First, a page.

Battle for Hispanic vote is about future of politics in US
The Republican campaign for the Latino vote is focusing squarely on job creation. It has launched a Spanish-language ad called No Podemos Mas (We No Longer Can) to remind the community of the broken promises of four years ago. It has also sent Mitt Romney’s Spanish-speaking son, Craig, into the fray to energise party volunteers who are knocking on doors and making phone calls.
But some of Romney’s stances do pose problems for the Latino community. The Republican candidate has taken a tougher anti-illegal immigrant stance, while he has fought college tuition grants. His comments about the “47 per cent” of those reliant on welfare hardly helped his cause either.
Antillon concedes that some of the party’s positions have made life more difficult, but he insists that Obama is vulnerable when it comes to the economy.
“Unemployment among Hispanics in Colorado is 11 per cent, higher than the average for the state. When I go knocking on doors, people are confused.
“They were promised jobs four years ago, but they haven’t arrived. We don’t need welfare, we need jobs,” says Antillon.
Democrats, meanwhile, are taking nothing for granted. Barack Obama has a new ad in which he speaks straight to the camera in Spanish about his immigration reform, known as the Dream Act, which will give legal status to many undocumented young people.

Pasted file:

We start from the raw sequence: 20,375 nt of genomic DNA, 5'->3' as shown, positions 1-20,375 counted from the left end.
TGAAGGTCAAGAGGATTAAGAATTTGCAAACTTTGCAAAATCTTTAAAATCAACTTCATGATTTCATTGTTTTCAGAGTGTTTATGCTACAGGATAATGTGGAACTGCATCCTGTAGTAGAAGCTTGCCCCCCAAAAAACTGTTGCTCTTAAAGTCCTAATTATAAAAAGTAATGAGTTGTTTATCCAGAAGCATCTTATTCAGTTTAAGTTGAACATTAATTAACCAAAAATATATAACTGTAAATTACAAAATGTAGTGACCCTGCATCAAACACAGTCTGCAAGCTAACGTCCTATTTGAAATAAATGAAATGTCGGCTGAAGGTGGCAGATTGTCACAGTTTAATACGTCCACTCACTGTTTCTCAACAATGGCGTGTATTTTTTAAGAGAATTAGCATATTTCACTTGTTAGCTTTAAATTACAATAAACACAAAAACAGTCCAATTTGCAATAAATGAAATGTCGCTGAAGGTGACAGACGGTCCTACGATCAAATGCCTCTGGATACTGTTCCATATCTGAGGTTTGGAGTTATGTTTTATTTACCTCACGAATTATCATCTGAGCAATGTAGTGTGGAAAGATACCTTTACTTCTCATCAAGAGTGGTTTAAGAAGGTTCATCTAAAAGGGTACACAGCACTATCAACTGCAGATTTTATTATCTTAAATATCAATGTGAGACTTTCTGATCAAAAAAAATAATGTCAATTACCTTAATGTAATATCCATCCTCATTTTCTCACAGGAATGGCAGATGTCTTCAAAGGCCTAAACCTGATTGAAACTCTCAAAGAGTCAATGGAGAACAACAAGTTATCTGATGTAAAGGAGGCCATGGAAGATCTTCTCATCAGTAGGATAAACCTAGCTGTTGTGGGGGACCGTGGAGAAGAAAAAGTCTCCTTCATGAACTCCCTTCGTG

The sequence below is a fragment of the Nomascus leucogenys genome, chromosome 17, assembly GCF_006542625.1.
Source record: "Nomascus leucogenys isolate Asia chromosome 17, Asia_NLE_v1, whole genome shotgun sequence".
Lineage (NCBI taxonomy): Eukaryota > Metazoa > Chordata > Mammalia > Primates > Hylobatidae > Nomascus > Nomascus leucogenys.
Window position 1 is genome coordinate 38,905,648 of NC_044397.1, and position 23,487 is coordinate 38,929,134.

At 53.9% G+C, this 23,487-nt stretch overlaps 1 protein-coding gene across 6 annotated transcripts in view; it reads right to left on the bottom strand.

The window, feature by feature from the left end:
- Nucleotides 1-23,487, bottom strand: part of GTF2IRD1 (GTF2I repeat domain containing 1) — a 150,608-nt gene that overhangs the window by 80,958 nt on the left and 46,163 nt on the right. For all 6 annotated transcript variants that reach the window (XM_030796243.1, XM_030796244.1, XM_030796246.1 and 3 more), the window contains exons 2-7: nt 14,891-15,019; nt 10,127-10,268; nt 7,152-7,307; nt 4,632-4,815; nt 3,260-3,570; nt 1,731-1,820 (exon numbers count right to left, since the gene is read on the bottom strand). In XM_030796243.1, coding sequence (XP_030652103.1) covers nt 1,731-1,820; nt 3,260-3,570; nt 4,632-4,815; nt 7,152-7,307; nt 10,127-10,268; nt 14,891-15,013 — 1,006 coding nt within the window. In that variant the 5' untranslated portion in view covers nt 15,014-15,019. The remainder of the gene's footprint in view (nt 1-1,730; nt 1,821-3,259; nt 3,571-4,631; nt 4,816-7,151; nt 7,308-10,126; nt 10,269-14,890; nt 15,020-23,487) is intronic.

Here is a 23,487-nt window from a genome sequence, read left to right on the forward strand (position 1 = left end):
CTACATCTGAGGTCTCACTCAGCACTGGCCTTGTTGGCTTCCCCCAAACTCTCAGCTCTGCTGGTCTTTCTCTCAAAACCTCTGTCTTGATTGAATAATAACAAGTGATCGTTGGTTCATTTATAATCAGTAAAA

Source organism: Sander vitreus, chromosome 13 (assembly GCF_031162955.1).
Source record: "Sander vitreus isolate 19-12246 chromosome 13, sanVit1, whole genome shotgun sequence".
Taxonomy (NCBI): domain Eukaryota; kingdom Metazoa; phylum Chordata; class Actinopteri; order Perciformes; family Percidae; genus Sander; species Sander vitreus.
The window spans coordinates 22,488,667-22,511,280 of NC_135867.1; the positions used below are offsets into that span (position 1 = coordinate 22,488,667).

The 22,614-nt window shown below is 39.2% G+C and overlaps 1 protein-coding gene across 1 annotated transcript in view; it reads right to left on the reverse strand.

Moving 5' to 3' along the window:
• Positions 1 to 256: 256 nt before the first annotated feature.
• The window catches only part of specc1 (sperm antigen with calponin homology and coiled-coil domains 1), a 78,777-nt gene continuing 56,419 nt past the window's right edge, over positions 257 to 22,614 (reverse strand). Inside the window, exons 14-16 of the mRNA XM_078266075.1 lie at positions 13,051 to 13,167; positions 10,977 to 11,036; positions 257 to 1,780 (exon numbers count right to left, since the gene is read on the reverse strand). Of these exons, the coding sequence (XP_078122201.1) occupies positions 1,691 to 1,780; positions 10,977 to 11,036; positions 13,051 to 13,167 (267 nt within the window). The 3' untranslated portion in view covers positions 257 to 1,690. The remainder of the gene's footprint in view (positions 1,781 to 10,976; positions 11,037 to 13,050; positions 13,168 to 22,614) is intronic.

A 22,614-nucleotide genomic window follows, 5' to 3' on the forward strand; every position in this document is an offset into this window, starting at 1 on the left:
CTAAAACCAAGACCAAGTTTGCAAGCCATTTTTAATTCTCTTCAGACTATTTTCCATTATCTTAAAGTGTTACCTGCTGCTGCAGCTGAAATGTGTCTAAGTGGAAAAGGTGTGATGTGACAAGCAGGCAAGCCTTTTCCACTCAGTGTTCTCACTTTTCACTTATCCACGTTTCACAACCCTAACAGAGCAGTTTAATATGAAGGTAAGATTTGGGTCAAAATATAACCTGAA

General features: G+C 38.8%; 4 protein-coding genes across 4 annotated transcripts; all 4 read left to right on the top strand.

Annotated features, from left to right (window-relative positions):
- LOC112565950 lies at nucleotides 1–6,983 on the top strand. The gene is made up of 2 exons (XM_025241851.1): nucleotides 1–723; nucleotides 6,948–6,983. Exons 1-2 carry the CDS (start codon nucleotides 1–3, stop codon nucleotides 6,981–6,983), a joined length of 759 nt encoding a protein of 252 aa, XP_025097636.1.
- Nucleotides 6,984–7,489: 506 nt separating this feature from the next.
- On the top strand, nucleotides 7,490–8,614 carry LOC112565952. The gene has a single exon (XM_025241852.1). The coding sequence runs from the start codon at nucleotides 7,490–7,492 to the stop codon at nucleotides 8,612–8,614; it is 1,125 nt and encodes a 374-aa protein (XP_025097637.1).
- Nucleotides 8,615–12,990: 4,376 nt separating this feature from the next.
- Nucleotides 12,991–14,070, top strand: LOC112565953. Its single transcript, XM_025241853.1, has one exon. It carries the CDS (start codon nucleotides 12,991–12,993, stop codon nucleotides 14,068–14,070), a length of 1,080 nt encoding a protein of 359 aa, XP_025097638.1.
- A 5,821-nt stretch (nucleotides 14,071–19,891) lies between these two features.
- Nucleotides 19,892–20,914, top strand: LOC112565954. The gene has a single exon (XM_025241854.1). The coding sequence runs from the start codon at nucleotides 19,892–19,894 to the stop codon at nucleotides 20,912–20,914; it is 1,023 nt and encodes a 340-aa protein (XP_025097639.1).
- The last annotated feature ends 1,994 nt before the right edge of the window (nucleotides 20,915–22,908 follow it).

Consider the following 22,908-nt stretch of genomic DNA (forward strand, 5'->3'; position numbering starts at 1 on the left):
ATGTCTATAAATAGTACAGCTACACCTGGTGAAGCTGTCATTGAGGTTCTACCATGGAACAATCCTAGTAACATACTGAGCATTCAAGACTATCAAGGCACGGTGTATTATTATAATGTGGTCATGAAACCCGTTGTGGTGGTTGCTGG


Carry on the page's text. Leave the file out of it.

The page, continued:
In many ways, this battle for the Latino vote isn’t just about this election – it’s about the future of politics in America. A record 24 million Latinos are eligible to vote next week, a 22 per cent increase on four years ago. The country is becoming less white and more diverse. Last year, for the first time, the majority of children born in the United States were not white.
Are the Republicans, then, in danger of being on the wrong side of history? Party members insists it won’t be the case. They say people vote with their interests, not their identities, and that their policies on education, job creation and smaller government will ultimately resonate with Hispanics and other minorities, “Remember George Bush got 40 per cent of the Hispanic vote during his campaign, so the Democrats are not invulnerable,” says Pauline Olvera.
In the meantime, the battle for votes continues, one doorstep at a time. Antillon is hopeful the message will get through to his community through hard work and persistence.
“Many Hispanics have come here from countries that suppressed them,” says Antillon, whose parents were granted residency under an amnesty by Republican president Ronald Reagan.
“They are here for freedom, to live the American dream, to walk down the street and be able say, I want to change things. And that’s what we offer.”